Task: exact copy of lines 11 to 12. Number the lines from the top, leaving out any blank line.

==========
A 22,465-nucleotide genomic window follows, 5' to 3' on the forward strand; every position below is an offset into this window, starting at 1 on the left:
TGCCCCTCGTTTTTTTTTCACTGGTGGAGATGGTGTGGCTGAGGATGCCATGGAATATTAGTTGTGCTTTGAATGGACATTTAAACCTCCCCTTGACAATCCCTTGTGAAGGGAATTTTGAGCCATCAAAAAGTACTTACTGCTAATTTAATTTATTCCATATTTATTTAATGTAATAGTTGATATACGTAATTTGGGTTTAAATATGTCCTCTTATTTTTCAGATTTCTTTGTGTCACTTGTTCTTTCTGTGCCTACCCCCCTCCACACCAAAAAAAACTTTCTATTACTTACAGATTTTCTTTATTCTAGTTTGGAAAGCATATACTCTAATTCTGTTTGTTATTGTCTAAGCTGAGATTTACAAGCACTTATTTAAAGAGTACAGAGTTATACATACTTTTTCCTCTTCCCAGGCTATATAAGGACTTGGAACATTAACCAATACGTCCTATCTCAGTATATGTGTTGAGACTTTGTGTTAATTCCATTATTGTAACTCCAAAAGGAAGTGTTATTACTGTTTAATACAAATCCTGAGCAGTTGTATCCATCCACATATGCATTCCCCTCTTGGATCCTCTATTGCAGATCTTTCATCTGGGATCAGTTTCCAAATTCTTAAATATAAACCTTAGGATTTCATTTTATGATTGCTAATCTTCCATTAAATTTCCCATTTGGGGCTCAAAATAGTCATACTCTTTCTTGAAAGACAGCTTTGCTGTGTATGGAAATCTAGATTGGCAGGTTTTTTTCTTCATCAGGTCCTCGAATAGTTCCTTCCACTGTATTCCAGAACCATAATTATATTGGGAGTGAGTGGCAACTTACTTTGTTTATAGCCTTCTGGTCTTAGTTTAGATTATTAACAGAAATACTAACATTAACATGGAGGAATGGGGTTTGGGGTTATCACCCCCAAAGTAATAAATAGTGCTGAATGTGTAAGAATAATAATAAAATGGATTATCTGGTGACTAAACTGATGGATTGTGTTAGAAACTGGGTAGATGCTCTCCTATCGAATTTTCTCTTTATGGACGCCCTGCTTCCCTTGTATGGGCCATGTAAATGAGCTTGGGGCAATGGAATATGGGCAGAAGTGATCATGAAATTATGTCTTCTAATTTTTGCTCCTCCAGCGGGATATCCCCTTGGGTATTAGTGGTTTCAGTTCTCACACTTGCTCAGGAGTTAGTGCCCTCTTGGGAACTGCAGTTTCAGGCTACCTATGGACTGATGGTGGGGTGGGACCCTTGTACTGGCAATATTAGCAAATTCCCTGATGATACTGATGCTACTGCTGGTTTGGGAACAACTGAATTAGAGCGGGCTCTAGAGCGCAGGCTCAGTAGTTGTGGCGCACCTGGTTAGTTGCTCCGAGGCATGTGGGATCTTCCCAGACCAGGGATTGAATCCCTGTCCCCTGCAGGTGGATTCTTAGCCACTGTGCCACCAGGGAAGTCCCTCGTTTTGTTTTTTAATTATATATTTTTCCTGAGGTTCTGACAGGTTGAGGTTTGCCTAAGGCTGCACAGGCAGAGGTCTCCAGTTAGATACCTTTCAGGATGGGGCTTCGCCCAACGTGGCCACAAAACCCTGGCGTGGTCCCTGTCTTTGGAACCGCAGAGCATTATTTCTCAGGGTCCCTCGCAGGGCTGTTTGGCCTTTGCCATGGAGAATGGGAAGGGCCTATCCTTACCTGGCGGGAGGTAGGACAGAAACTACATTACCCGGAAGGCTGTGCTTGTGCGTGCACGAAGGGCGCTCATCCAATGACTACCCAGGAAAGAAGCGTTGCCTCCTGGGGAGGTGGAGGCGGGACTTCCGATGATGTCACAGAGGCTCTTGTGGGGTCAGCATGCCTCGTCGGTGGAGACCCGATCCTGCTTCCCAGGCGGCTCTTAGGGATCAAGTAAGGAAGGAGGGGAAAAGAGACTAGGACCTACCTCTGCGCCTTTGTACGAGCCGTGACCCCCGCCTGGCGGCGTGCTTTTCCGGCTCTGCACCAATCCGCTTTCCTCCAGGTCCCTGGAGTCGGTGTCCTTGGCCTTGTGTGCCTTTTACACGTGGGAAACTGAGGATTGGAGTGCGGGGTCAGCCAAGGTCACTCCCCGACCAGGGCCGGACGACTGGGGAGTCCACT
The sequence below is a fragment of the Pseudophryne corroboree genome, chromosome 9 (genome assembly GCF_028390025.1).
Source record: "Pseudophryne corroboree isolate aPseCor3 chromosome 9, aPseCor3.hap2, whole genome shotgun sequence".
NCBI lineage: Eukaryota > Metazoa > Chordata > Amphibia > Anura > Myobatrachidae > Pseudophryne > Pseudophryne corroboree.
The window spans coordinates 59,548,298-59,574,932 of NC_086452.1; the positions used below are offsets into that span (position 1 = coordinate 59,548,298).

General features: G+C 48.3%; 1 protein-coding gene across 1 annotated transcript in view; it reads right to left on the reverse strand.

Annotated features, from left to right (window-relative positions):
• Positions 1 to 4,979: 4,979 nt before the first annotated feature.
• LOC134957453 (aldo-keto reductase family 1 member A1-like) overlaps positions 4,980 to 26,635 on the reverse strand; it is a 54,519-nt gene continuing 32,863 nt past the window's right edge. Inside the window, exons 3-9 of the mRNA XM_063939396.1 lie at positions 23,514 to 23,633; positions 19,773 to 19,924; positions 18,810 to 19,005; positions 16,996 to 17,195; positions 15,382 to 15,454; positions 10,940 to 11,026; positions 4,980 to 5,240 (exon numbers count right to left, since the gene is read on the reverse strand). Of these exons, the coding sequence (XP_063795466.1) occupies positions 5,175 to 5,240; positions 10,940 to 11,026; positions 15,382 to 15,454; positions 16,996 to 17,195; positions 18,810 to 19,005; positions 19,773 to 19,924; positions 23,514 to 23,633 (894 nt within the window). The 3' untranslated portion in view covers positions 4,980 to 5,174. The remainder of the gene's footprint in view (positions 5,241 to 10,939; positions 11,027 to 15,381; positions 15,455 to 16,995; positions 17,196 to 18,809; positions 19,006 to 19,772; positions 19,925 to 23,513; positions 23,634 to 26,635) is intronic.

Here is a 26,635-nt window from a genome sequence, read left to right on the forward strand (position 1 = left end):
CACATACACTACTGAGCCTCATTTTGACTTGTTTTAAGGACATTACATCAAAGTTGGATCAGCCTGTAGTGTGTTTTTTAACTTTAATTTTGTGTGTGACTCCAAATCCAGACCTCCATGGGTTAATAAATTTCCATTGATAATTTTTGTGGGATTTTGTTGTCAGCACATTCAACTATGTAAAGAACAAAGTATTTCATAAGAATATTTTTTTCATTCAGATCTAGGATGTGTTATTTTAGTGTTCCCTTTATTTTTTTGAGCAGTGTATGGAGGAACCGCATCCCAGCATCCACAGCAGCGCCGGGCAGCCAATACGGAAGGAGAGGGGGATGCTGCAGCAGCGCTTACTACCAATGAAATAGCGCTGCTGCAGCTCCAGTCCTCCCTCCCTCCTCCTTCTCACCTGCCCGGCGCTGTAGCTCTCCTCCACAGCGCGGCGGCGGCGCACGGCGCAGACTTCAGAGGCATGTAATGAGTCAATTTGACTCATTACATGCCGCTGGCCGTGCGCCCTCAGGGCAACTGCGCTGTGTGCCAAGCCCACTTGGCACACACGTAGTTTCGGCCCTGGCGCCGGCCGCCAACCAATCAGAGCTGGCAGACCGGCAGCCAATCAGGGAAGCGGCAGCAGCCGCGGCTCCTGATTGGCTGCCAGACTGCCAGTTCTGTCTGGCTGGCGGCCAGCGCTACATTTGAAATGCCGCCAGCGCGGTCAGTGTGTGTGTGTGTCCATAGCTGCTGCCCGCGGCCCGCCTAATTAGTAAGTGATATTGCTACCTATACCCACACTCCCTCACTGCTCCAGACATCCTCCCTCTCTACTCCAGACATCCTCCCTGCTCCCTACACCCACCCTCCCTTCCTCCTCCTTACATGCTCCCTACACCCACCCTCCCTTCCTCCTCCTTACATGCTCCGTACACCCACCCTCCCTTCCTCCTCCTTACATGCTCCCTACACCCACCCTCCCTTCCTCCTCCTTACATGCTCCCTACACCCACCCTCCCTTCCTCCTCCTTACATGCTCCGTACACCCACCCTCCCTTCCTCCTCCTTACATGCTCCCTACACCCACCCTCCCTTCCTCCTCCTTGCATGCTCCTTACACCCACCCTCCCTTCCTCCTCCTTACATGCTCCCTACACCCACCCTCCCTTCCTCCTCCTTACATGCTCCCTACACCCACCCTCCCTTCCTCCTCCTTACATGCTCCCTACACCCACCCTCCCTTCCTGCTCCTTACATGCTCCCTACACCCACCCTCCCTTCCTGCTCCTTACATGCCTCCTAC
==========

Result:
Here is a 26,635-nt window from a genome sequence, read left to right on the forward strand (position 1 = left end):
CACATACACTACTGAGCCTCATTTTGACTTGTTTTAAGGACATTACATCAAAGTTGGATCAGCCTGTAGTGTGTTTTTTAACTTTAATTTTGTGTGTGACTCCAAATCCAGACCTCCATGGGTTAATAAATTTCCATTGATAATTTTTGTGGGATTTTGTTGTCAGCACATTCAACTATGTAAAGAACAAAGTATTTCATAAGAATATTTTTTTCATTCAGATCTAGGATGTGTTATTTTAGTGTTCCCTTTATTTTTTTGAGCAGTGTATGGAGGAACCGCATCCCAGCATCCACAGCAGCGCCGGGCAGCCAATACGGAAGGAGAGGGGGATGCTGCAGCAGCGCTTACTACCAATGAAATAGCGCTGCTGCAGCTCCAGTCCTCCCTCCCTCCTCCTTCTCACCTGCCCGGCGCTGTAGCTCTCCTCCACAGCGCGGCGGCGGCGCACGGCGCAGACTTCAGAGGCATGTAATGAGTCAATTTGACTCATTACATGCCGCTGGCCGTGCGCCCTCAGGGCAACTGCGCTGTGTGCCAAGCCCACTTGGCACACACGTAGTTTCGGCCCTGGCGCCGGCCGCCAACCAATCAGAGCTGGCAGACCGGCAGCCAATCAGGGAAGCGGCAGCAGCCGCGGCTCCTGATTGGCTGCCAGACTGCCAGTTCTGTCTGGCTGGCGGCCAGCGCTACATTTGAAATGCCGCCAGCGCGGTCAGTGTGTGTGTGTGTCCATAGCTGCTGCCCGCGGCCCGCCTAATTAGTAAGTGATATTGCTACCTATACCCACACTCCCTCACTGCTCCAGACATCCTCCCTCTCTACTCCAGACATCCTCCCTGCTCCCTACACCCACCCTCCCTTCCTCCTCCTTACATGCTCCCTACACCCACCCTCCCTTCCTCCTCCTTACATGCTCCGTACACCCACCCTCCCTTCCTCCTCCTTACATGCTCCCTACACCCACCCTCCCTTCCTCCTCCTTACATGCTCCCTACACCCACCCTCCCTTCCTCCTCCTTACATGCTCCGTACACCCACCCTCCCTTCCTCCTCCTTACATGCTCCCTACACCCACCCTCCCTTCCTCCTCCTTGCATGCTCCTTACACCCACCCTCCCTTCCTCCTCCTTACATGCTCCCTACACCCACCCTCCCTTCCTCCTCCTTACATGCTCCCTACACCCACCCTCCCTTCCTCCTCCTTACATGCTCCCTACACCCACCCTCCCTTCCTGCTCCTTACATGCTCCCTACACCCACCCTCCCTTCCTGCTCCTTACATGCCTCCTAC